Brendan Shinnimin -- He missed 12 games after the WHL suspended him for a checking-from-behind penalty and made him the league poster child for the infraction. In 20 games, he has contributed 10 goals and 23 assists and has a plus-8 rating (to think if he had played all 32 games). Is a crucial part of the team's power-play and penalty-kill units. He likes to be in the middle of things (38 PIMs, 1 fight) and is a great team player. Grade: A-

Mason Wilgosh -- No one plays harder on both ends of the ice. After missing the first part of the season because of a broken jaw, he has scored 7 goals with 7 assists in 21 games. He is the cornerstone of the penalty kill and uses his speed to win battles for the puck. Never backs down in the corners or from a fight. He deserves the A on his sweater and one from me. Grade: A


Drydn Dow -- Has chipped in 1 goal and 4 assists to go along with a plus-3 rating in 20 games. In his second full season with the team, he is battling 2 rookies for ice time. Grade: C

Sam Grist -- I had my doubts earlier, but lately he has elevated his game. He has cut down on the lazy penalties and now levels clean hits. He's a big, strong kid (6-4, 210) who will be a force in this league once it all sinks in. He has a pair of assists to go with a pair of fights. Plays a solid stay-at-home game. Grade: B

Spencer Humphries -- He has 2 assists, 2 fights and a minus-7 rating in 28 games. For an 18-year-old, his rsum is thin. He was invited to the San Jose Sharks' camp in the fall and played in the Young Stars Tournament, but we are yet to see that translate for the Americans. Grade: B-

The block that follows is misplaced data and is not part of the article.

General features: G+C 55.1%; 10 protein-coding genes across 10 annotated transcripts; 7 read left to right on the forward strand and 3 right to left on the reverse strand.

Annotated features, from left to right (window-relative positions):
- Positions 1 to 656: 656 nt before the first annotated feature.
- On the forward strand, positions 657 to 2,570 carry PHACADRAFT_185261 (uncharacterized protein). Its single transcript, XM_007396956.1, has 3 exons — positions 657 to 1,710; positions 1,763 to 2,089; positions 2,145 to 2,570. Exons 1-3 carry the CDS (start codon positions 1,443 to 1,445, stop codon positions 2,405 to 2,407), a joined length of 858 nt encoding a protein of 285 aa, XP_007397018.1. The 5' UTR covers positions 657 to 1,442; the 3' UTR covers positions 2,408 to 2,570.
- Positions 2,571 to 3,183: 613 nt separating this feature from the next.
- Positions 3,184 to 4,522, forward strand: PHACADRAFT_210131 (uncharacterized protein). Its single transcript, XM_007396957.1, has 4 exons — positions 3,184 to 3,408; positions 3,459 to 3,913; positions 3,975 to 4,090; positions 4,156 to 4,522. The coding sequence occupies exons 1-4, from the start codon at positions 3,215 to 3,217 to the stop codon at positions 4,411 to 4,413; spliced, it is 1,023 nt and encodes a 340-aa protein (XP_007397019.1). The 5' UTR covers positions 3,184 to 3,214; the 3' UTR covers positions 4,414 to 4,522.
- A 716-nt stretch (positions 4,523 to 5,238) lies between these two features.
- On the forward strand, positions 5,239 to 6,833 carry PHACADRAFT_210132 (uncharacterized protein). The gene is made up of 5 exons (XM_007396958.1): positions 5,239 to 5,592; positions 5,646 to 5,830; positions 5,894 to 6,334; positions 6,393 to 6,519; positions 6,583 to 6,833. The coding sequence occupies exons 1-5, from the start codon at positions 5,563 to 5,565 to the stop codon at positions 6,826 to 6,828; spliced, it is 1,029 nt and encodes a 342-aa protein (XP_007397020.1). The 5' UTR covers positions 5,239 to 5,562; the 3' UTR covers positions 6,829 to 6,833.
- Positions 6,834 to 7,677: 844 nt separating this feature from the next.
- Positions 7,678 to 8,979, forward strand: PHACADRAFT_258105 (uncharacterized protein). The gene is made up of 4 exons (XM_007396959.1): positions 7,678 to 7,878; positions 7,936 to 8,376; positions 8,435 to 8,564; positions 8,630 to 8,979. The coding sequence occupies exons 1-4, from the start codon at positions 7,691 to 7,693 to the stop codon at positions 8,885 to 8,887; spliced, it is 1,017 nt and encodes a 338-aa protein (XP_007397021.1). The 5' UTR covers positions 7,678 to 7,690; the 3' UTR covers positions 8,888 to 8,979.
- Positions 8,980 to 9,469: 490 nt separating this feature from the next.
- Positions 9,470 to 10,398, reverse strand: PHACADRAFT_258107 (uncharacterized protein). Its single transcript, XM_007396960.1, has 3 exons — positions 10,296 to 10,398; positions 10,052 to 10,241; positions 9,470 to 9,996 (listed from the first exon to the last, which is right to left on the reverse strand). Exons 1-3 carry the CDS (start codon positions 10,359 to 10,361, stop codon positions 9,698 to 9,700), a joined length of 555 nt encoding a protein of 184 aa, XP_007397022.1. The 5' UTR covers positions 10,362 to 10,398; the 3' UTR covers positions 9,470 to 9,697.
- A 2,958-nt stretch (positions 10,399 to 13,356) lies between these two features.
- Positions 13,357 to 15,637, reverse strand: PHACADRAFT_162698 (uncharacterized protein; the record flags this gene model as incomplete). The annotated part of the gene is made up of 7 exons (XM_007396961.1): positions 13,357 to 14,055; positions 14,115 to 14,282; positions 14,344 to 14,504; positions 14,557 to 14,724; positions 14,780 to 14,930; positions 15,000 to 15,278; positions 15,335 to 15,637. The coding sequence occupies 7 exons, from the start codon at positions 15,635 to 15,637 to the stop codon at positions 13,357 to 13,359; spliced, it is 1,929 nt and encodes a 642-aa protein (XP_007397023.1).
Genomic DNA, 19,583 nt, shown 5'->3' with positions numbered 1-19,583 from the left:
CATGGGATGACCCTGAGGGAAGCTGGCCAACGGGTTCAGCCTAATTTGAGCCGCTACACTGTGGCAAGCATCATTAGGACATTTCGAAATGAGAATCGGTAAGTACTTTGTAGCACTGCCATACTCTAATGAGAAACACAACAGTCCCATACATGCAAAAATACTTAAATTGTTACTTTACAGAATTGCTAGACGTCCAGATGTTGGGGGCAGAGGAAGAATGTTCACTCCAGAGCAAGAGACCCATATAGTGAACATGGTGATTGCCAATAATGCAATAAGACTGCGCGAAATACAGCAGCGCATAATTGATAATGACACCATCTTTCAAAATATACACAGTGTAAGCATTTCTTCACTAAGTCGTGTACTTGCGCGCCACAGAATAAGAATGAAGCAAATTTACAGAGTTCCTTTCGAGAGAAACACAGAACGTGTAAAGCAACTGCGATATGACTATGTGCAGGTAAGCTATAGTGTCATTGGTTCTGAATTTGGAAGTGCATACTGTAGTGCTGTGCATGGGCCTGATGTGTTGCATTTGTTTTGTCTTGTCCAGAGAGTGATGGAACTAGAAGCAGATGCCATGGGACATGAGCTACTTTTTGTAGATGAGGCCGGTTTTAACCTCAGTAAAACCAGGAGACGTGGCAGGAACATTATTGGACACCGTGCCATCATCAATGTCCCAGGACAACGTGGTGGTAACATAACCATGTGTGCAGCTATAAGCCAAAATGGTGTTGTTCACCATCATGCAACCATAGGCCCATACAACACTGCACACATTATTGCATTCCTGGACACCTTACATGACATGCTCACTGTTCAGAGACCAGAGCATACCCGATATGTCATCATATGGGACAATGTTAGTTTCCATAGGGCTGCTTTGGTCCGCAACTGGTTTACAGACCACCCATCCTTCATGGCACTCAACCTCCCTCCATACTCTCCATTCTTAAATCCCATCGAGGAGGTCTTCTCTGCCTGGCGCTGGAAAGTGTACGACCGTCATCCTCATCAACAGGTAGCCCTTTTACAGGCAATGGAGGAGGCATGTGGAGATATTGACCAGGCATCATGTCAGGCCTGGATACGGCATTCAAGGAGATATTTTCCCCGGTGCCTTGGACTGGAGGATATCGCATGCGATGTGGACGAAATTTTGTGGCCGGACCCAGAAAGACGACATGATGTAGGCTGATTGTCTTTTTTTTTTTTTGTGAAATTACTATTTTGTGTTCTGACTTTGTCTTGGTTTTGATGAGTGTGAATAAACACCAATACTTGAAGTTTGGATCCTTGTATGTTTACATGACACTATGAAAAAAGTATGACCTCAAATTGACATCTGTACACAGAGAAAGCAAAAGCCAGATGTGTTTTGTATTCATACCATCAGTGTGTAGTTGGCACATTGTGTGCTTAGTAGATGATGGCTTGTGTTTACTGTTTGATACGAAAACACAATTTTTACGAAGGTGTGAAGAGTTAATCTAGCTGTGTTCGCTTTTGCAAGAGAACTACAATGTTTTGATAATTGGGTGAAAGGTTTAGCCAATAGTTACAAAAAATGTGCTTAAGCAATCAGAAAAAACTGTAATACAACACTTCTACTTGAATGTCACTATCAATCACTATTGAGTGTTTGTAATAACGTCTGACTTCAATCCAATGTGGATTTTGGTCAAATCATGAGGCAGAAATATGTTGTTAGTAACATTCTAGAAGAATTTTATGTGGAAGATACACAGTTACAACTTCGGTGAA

Tyler Schmidt -- Has played every one of his 281 WHL games with the Americans. In his final season, he has 3 goals and 15 points in 31 games. He is a steady stay-at-home D-man, but at times a little careless with the puck. He's a key point man on the power play (7 power-play assists) and a cog on the penalty kill. Wouldn't trade him for anyone, but from a 5-year man I want more. Grade: B+

Paul Sohor -- Another newcomer. Was acquired in a trade with Everett 2 weeks ago. He scored his first WHL goal Dec. 17 vs. Vancouver. He is a solid stay-at home man, is quick to stand up for his teammates and loves to block shots. I expect good things from him once he's comfortable in the Americans' system. Grade: Incomplete

Brock Sutherland -- There were times last year when I would close my eyes when he had the puck. Not anymore. He's a year older, stronger, has better presence on the ice and has 1 goal and 9 assists to his credit (equals last year's point total). He has been paired with just about every defenseman on the team and is quick to adapt. His minus-5 rating isn't pretty, but the rest of his game is. Grade: B

Zach Yuen -- It took him half a season to get the gist of things last year, but there is no grading on a curve this year. He's paired with Schmidt on the top line and has earned every second of ice time. He's solid with the puck, a reliable stay-at-home defenseman and a well-conditioned athlete. He's not shy about dropping the gloves, and opponents would be wise to think twice before throwing down with him. Has 2 goals, 14 assists and a team-high plus-12 rating. Quite an improvement from 4 points all of last year. Grade: A-


Chris Driedger -- Not quite sure what he has to offer. He has played just 227 minutes, and only 25 of them at home -- coming last week against Vancouver. He has a 3.44 GAA and a .886 save percentage. Grade: Incomplete

Drew Owsley -- Last year, he was the toast of the town and the Western Conference finals MVP. He had some of the best numbers in the league as a first-year starter. This season, he has struggled a bit. He is 16-10-0-1 in 27 games (he finished 33-11-1-1 last year). There have been soft goals and too much daylight between the pads, but on the flip side, he doesn't have the defensive help he had last year. There are nights where Drew simply has stolen games with his stellar play. I know what he's capable of, and I foresee a good second half. Grade: B